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Ladybirds

Introduction
Ladybird experiment done in 2008 at CBS, looking at different species of ladybirds e.g. Harlequins
Useful information
Kit List: 

Experienced demonstrator (i.e. PhD student who works with ladybirds), Various species of ladybird in suitable plastic containers.

Explanation
Explanation: 

Looking at different species of ladybird and reflex bleeding.

Run in 2008 by LJ Michie (dept of genetics)

Risk Assessment
Date risk assesment last checked: 
Wed, 25/12/2013
Risk assesment checked by: 
Miffles
Date risk assesment double checked: 
Wed, 01/01/2014
Risk assesment double-checked by: 
Sarah
Risk Assessment: 

DESCRIPTION
Various species of coccinellid (both adults and larvae) in petri dishes. Children will look at ladybirds and accompanying posters and demonstrator (NOT children) may handle ladybirds to demonstrate reflex bleeding

RISKS
1. Petri dishes may be dropped/broken – risk of injury from broken containers.
2. Petri dishes may be opened and ladybirds released, which could cause panic/excitement in the children and could also result in release of foreign ladybirds in Cambridge.
3. If ladybirds are released and handled roughly, very slight risk of someone being bitten which on even rarer occasions may cause an allergic reaction.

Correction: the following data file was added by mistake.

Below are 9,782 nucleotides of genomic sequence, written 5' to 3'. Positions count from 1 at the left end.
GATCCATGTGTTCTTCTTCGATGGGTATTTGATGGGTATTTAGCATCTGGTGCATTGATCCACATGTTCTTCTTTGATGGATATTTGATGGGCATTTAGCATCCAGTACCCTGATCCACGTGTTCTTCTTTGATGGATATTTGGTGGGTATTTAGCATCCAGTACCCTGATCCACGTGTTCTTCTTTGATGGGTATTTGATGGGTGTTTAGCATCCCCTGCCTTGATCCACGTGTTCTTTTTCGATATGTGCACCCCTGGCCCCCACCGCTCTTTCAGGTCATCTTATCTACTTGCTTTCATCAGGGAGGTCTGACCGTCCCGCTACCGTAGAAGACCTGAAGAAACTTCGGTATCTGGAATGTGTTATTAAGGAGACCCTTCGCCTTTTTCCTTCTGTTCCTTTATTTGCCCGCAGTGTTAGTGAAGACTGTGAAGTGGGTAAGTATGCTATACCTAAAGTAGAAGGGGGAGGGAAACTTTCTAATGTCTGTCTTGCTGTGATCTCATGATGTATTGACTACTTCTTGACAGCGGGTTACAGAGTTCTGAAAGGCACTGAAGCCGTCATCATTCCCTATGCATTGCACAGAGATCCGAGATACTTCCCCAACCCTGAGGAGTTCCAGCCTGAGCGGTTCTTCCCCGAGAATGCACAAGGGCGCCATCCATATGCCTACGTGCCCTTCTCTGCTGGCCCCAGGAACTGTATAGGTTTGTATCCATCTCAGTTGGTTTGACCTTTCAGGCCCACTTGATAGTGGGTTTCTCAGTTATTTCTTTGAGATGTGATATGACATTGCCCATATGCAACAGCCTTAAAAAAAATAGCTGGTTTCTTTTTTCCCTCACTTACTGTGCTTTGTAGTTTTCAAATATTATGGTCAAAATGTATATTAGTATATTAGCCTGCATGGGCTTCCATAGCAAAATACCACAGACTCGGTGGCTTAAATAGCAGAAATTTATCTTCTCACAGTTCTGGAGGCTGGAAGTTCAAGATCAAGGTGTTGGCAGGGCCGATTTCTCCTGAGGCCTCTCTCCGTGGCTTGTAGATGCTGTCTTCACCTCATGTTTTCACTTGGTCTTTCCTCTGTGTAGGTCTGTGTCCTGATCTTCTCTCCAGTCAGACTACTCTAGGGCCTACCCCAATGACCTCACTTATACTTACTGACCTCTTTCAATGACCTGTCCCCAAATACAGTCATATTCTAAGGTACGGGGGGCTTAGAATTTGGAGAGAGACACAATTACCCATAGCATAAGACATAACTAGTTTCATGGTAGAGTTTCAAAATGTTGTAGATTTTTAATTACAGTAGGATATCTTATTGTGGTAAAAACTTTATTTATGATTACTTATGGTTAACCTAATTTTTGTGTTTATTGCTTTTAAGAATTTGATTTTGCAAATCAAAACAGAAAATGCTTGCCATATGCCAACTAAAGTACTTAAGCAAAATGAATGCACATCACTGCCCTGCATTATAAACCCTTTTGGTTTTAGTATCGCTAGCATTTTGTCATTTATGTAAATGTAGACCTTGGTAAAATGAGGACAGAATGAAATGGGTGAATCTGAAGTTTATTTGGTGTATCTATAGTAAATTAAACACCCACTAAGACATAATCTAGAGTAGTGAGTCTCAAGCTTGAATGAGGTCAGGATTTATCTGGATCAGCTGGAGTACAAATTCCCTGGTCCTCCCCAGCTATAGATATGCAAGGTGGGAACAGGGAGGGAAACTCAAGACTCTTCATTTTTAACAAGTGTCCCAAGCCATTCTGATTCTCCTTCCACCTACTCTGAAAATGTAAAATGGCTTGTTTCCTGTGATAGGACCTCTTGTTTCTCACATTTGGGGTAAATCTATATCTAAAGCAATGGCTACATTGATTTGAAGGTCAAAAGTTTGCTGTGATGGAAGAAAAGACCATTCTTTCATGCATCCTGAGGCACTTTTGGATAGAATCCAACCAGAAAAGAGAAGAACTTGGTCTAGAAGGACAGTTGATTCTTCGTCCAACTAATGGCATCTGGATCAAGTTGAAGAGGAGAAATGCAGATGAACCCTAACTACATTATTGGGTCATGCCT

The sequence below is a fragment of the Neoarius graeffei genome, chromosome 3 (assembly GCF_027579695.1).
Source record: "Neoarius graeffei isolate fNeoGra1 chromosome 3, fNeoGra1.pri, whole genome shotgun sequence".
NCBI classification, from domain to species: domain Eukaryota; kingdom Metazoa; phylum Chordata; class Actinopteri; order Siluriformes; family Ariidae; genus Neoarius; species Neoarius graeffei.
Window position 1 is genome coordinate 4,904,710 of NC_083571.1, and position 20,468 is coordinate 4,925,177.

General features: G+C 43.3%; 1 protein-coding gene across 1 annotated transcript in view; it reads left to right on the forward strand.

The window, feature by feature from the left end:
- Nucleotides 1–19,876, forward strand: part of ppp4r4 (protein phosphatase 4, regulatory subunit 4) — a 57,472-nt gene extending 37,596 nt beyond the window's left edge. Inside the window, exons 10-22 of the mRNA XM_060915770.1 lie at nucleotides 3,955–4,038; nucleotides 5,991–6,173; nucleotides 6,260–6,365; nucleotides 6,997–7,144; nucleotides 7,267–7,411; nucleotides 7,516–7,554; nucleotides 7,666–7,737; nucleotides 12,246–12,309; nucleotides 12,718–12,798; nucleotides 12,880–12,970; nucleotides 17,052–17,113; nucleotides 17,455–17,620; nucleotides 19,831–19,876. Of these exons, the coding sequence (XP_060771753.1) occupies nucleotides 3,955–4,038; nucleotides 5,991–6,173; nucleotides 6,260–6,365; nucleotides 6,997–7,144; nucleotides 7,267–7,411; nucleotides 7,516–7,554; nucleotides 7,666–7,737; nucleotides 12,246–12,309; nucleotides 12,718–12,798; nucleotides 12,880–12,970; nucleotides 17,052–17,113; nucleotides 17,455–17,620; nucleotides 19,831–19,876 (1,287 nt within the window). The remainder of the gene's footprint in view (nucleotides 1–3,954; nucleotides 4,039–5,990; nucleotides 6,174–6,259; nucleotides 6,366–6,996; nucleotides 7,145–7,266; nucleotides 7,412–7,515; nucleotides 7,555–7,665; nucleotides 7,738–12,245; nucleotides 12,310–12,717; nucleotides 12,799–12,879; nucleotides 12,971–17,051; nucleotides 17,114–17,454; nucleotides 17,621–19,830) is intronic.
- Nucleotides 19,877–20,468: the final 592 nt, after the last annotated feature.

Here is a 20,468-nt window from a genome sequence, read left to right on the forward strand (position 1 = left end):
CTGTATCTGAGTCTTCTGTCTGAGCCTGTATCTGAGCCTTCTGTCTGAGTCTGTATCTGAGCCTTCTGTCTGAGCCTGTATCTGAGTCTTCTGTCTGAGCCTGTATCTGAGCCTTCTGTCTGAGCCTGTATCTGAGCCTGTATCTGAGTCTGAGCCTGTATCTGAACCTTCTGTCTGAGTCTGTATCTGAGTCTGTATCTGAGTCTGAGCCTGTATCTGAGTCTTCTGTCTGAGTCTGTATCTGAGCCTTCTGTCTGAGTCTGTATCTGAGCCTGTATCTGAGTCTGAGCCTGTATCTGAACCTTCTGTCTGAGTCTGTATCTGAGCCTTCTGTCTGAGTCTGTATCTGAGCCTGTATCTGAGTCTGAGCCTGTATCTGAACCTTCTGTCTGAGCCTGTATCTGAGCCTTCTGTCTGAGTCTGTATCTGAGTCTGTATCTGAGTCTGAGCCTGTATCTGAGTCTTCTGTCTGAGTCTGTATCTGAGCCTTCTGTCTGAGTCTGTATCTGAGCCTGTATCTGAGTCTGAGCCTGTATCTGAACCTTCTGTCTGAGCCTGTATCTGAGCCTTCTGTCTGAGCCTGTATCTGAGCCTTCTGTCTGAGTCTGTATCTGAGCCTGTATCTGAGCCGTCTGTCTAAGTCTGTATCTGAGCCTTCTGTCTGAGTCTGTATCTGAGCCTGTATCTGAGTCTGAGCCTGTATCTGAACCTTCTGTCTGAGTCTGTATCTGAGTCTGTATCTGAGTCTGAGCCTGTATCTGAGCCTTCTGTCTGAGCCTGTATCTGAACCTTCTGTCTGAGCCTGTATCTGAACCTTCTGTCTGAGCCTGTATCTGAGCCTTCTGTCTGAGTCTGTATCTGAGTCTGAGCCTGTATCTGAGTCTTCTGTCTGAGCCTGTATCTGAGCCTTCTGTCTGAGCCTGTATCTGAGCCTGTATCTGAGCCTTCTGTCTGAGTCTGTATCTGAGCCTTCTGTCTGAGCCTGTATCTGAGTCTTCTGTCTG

4. When demonstrating reflex bleeding, slight possibility of allergic reaction to reflex blood.

ACTION TO BE TAKEN TO MINIMISE RISKS
1. Ensure that the dishes are kept in close range. Ask children to be careful when handling Petri dishes.
2. Secure the petri dish lids to the petri dishes using tape (stretchy lab tape is fine) so that it is obvious to all that the dishes should not be opened. Keep close watch on all dishes.
3. Children are not to handle ladybirds outside of petri dishes.
4. Demonstrator only to handle ladybirds.

ACTION TO BE TAKEN IN THE EVENT OF AN ACCIDENT
1. Wash any small cuts with soapy running water. Compress and elevate large cuts. Ask if victim is allergic to insect bites. Call a first aider.
2. Demonstrator must regain the petri dish and diffuse the situation.
3. Call a first aider if necessary.
4. Call a first aider if necessary.

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